Gluten-Free, Casein-Free Diet and Autism. Retrieved from: http://www.researchautism.net/interventions/1/gluten-free,-casein-free-diet-and-autism

Gluten-Free/Casein-Free Diets for Autism. Retrieved from: https://www.webmd.com/brain/autism/gluten-free-casein-free-diets-for-autism#1

Lack of Behavioral Effects from Feingold Diet Violations. 1 February 1981. Retrieved from: https://journals.sagepub.com/doi/abs/10.2466/pms.1981.52.1.307

Nutritional and Dietary Interventions for Autism Spectrum Disorder: A Systematic Review. June 2017. Retrieved from: https://pediatrics.aappublications.org/content/139/6/e20170346

Omega-3 fatty acid deficiencies in neurodevelopment, aggression and autonomic dysregulation: opportunities for intervention. April 2006. Retrieved from: https://www.ncbi.nlm.nih.gov/pubmed/16777665

Paleo Diet and Autism: Piecing It Together. 2 May 2016. Retrieved from: https://paleofoundation.com/paleo-diet-and-autism/

Parents report gluten-, casein-free diet helps some kids with autism. 1 March 2012. Retrieved from: https://news.psu.edu/story/151276/2012/03/01/parents-report-gluten-casein-free-diet-helps-some-kids-autism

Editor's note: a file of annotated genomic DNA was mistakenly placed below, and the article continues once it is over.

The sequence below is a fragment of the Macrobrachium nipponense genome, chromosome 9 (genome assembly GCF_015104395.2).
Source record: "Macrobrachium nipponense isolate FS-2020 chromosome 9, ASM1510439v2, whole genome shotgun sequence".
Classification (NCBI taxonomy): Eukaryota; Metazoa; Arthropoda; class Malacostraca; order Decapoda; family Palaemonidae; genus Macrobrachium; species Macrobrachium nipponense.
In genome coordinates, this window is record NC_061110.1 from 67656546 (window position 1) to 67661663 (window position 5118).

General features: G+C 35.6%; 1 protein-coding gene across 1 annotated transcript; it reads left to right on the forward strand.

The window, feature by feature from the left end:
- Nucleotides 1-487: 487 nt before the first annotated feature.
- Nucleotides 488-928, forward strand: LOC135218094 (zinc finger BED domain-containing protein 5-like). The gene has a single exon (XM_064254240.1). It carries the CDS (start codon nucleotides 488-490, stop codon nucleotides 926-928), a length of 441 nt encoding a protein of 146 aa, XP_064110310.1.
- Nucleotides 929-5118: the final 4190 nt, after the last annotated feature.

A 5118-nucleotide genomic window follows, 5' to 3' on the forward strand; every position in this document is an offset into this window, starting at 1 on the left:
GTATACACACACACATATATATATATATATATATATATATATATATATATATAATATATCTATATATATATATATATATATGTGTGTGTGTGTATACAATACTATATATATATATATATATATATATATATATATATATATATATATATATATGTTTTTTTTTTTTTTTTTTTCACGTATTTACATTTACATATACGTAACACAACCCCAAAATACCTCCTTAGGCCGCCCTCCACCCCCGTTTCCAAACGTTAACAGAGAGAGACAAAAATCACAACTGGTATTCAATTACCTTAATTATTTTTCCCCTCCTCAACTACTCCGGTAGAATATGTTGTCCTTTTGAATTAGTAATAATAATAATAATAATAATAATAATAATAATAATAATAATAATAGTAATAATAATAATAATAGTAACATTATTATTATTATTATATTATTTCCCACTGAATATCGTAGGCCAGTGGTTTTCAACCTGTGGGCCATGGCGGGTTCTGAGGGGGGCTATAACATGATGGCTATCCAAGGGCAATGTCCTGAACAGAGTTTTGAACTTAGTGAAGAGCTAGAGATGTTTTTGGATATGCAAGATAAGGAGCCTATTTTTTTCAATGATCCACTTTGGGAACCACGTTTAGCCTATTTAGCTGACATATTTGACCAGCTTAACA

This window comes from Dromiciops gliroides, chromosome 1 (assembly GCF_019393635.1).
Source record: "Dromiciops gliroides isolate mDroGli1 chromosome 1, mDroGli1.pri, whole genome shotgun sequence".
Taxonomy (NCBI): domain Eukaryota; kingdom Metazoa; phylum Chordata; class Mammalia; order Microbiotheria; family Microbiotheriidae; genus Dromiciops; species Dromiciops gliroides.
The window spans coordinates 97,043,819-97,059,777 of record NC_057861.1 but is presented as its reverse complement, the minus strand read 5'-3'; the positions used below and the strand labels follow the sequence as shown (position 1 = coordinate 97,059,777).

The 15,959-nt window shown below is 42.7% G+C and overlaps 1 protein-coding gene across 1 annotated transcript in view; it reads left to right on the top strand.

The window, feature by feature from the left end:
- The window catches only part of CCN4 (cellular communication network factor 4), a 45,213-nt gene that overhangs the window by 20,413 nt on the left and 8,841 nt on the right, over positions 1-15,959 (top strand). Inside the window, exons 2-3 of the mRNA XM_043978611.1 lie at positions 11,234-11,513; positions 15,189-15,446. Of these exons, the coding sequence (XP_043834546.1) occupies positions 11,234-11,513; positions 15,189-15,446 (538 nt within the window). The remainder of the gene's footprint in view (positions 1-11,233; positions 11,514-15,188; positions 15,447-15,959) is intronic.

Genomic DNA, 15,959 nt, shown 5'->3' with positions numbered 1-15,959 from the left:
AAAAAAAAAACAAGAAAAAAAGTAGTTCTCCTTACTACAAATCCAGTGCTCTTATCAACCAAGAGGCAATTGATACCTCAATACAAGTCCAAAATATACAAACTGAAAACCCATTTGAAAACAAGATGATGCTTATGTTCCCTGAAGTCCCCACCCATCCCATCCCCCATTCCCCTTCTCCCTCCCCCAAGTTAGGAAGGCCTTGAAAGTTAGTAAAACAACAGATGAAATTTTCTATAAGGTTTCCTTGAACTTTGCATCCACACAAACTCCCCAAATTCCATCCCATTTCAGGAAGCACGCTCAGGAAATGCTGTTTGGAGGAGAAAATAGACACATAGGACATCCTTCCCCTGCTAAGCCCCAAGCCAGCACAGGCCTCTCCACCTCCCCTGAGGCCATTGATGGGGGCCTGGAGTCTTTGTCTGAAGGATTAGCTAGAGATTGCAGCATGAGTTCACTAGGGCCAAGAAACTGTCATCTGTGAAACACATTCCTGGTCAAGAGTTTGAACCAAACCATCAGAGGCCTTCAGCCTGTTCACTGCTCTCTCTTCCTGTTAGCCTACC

Sleep and gastrointestinal disturbances in autism spectrum disorder in children. April 2015. Retrieved from: https://www.ncbi.nlm.nih.gov/pubmed/26384115

Specific Carbohydrate Diet: Diet Review. Retrieved from: https://www.webmd.com/digestive-disorders/features/specific-carbohydrate-diet-review#1

Vitamins and supplements for autism. Retrieved from: https://iancommunity.org/cs/what_do_we_know/vitamins_and_supplements

What is the GAPS diet? A complete overview. 26 April 2019. Retrieved from: https://www.medicalnewstoday.com/articles/325046.php